It’s hard to be a web developer these days and not hear about Ruby on Rails. I’m not quite ready to give up on PHP yet, for reasons I’ll mention in a bit, but I am definitely interested…
What’s to like? Well, the scaffolding support is rather nice. To be honest, though, it would be nice if someone would post a tutorial or howto that doesn’t involve building a TODO list. :) But I digress… For example, after creating the obligatory TODO mini-app, I decided to point rails at my wishlist database which has a PHP interface. It’s pretty cool to have a working UI after running a couple of code generation scripts, and I can certainly agree with Justin French’s excitement for creating a quick and functional prototype. When you toss in stuff like Action Mailer, a lot of the grunt work with building web applications goes away. I’m always in favor of removing the development that’s “just typing” so I can spend more time on the more interesting “conceptual” or “problem solving” stuff.
So why not switch? Well, I’m sure inertia has something do with it, as I have a lot of time invested in PHP. For example, I have my own set of code that acts like Active Record, which, when used with generous helpings of ADODB, makes the object/relationship mapping something I don’t have to think about. Then I have my own code generation scripts that use that model to create the controller (and, to a lesser extent, the view). It’s certainly not as polished as RoR, and as Justin points out in his post, there’s a good reason to go with a framework that is being actively developed by a large group of people rather than to continue using something that only has your contributions, but it works well and I’ve gotten comfortable with it.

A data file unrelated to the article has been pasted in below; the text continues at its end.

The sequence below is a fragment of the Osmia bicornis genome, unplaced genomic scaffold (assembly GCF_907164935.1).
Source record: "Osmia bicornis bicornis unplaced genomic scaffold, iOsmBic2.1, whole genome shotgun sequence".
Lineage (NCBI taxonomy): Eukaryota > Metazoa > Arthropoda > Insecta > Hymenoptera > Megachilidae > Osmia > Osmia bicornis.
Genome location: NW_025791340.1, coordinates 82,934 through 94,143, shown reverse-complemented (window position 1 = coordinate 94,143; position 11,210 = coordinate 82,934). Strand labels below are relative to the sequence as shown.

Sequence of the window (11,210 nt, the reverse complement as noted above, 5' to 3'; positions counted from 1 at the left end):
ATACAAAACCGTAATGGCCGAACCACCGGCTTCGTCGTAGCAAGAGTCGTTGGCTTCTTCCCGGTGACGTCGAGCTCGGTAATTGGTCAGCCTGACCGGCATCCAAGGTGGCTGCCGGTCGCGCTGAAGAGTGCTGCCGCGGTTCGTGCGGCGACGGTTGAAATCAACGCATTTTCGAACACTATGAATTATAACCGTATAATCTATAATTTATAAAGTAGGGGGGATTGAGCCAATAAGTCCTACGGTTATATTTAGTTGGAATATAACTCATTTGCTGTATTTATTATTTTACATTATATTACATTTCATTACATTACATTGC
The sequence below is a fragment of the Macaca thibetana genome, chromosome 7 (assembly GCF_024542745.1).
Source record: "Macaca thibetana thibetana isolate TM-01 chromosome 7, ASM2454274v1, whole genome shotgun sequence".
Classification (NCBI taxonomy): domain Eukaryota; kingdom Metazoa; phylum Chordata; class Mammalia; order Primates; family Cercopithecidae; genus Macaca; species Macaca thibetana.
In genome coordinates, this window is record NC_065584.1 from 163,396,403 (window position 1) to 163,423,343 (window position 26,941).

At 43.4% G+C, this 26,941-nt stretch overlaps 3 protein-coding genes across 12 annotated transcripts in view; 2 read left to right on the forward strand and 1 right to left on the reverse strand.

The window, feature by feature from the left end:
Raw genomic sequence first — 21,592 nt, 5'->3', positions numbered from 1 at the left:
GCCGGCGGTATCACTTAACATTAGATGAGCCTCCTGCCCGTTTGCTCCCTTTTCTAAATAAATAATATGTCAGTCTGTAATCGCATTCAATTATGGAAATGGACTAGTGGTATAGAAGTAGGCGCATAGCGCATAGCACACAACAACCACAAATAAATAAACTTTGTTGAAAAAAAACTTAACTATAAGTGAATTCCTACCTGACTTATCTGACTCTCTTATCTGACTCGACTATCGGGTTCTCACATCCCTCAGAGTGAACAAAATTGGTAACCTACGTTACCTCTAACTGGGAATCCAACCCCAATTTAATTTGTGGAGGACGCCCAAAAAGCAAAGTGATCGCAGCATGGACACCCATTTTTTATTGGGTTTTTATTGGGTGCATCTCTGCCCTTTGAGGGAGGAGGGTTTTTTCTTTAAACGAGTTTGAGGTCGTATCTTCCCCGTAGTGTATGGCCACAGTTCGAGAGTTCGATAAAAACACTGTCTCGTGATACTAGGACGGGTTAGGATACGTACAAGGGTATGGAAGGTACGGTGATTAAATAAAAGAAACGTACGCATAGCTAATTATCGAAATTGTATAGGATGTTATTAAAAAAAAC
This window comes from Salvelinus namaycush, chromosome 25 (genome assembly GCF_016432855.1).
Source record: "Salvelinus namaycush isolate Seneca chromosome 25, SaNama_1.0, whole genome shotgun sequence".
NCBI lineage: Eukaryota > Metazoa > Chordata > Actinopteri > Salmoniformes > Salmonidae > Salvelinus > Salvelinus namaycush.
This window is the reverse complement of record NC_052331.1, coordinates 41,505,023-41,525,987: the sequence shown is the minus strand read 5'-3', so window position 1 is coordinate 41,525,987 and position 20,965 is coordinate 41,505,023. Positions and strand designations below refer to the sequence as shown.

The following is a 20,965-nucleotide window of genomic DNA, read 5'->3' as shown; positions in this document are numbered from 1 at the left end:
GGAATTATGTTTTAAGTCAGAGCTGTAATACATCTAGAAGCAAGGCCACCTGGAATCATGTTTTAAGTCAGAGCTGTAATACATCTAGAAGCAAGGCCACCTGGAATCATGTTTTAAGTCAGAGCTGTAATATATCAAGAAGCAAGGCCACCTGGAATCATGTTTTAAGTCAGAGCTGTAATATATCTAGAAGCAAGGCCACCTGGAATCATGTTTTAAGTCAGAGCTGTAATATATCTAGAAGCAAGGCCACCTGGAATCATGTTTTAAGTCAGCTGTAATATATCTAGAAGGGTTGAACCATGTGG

Then there’s the system set up. If you’re using TextDrive (which looks cool, BTW), then this isn’t a concern for you, but I’m hosting myself and so am responsible for infrastructure issues. Right now, PHP has the advantage in this area. Of course I expect Ruby to catch up eventually, either with mod_ruby working better than it does now (turning off the security controls to run Rails just didn’t feel that good to me), or with FastCGI getting a bit better (FastCGI on Apache is OK, not great, but on IIS is no fun at all). Currently, though, it’s much easier to get PHP installed and running (with acceptable performance) than Rails.
Finally, there is youth. Rails is still in its infancy. While that’s a great opportunity for getting in there and being able to make contributions to the core product (I have more ideas than I do time), it’s not so great when you have to do deal with significant changes happening to your framework. This will settle down a bit soon, I’m sure, but at the moment I’m still a little hesitant to use something at version 0.11.1. :)
RoR is cool though, so I’ll continue to watch it and play with it. Ruby is a fun language, and if this framework continues as it has commenced, it will get harder and harder to resist. :)